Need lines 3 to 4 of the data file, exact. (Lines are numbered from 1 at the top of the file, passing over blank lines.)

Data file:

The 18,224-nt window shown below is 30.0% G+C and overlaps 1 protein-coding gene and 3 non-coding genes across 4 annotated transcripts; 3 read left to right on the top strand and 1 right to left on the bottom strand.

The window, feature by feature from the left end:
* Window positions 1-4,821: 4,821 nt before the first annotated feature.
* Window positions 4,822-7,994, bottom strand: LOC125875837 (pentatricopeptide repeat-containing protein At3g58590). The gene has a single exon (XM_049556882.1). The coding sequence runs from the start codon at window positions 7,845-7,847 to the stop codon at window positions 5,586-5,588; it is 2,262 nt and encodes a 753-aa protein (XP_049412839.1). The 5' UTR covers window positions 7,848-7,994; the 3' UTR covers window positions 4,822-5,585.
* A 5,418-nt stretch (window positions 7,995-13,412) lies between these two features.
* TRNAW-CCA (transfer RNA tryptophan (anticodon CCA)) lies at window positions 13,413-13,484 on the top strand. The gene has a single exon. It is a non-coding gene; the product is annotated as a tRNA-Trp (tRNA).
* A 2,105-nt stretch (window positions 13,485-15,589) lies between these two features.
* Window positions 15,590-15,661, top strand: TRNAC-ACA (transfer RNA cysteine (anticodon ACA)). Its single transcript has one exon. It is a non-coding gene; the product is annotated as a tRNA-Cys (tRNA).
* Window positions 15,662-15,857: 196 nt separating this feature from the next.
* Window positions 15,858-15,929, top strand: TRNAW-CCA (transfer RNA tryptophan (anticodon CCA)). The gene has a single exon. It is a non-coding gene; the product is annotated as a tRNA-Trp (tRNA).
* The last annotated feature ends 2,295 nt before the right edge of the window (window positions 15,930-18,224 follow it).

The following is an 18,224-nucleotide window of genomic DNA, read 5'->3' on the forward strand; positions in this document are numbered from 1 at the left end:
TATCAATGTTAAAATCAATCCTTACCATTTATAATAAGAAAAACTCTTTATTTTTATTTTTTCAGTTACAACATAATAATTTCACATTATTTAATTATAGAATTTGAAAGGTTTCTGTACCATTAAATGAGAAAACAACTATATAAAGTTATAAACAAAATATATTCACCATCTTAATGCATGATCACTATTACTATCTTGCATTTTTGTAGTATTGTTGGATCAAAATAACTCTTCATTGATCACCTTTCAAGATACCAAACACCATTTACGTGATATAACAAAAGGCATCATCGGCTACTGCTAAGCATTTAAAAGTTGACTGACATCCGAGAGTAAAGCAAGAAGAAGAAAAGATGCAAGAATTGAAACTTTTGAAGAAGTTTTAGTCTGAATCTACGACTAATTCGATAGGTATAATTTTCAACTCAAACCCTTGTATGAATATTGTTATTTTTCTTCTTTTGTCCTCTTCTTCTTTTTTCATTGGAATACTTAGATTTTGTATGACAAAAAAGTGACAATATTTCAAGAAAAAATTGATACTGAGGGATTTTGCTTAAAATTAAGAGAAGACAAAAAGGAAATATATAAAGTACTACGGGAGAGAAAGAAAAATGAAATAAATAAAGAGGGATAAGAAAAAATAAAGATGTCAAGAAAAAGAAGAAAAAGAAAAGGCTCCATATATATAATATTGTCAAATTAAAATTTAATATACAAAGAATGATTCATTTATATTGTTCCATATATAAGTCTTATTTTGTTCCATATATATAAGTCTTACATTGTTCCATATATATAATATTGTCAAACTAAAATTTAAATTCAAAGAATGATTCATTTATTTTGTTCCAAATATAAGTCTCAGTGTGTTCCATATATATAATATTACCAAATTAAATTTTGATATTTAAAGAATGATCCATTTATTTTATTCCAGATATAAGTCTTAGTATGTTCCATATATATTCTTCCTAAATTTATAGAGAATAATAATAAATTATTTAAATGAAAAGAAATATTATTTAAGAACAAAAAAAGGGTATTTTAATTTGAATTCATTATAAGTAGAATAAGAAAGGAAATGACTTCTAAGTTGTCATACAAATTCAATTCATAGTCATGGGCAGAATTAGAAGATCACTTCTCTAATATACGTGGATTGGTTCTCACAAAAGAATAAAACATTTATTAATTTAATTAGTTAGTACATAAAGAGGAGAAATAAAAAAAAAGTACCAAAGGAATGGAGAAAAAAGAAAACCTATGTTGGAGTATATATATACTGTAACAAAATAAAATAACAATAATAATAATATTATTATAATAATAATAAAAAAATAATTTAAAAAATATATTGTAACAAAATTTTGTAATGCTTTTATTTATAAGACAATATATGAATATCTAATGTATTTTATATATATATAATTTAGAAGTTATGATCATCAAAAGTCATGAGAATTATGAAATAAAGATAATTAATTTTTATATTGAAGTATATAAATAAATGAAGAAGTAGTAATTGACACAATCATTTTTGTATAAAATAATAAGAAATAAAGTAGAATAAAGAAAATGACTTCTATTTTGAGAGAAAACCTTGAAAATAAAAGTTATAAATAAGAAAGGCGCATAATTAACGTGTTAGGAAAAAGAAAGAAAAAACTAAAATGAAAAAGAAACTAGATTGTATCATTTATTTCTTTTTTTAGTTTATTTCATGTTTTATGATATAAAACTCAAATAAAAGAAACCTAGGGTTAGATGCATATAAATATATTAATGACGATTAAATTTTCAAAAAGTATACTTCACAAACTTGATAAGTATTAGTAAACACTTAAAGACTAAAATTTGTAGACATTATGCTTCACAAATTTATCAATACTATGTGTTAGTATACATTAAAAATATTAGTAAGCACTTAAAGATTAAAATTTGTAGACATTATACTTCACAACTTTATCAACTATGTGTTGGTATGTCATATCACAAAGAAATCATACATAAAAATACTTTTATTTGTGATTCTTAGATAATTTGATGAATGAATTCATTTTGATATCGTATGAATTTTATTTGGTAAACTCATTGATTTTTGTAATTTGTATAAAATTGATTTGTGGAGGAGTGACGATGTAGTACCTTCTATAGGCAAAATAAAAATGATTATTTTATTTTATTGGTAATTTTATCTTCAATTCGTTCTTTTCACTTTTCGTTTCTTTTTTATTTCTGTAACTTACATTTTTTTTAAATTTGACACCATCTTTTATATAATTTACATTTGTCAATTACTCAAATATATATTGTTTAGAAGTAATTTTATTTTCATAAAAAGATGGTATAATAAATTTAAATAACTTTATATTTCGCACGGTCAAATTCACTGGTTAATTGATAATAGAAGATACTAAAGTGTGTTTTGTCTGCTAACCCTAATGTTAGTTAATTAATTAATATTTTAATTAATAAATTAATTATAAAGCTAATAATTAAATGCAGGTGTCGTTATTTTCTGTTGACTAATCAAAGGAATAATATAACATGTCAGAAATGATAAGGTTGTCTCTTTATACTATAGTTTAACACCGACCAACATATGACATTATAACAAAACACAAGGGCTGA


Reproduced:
* Window positions 1-4,821: 4,821 nt before the first annotated feature.
* Window positions 4,822-7,994, bottom strand: LOC125875837 (pentatricopeptide repeat-containing protein At3g58590). The gene has a single exon (XM_049556882.1). The coding sequence runs from the start codon at window positions 7,845-7,847 to the stop codon at window positions 5,586-5,588; it is 2,262 nt and encodes a 753-aa protein (XP_049412839.1). The 5' UTR covers window positions 7,848-7,994; the 3' UTR covers window positions 4,822-5,585.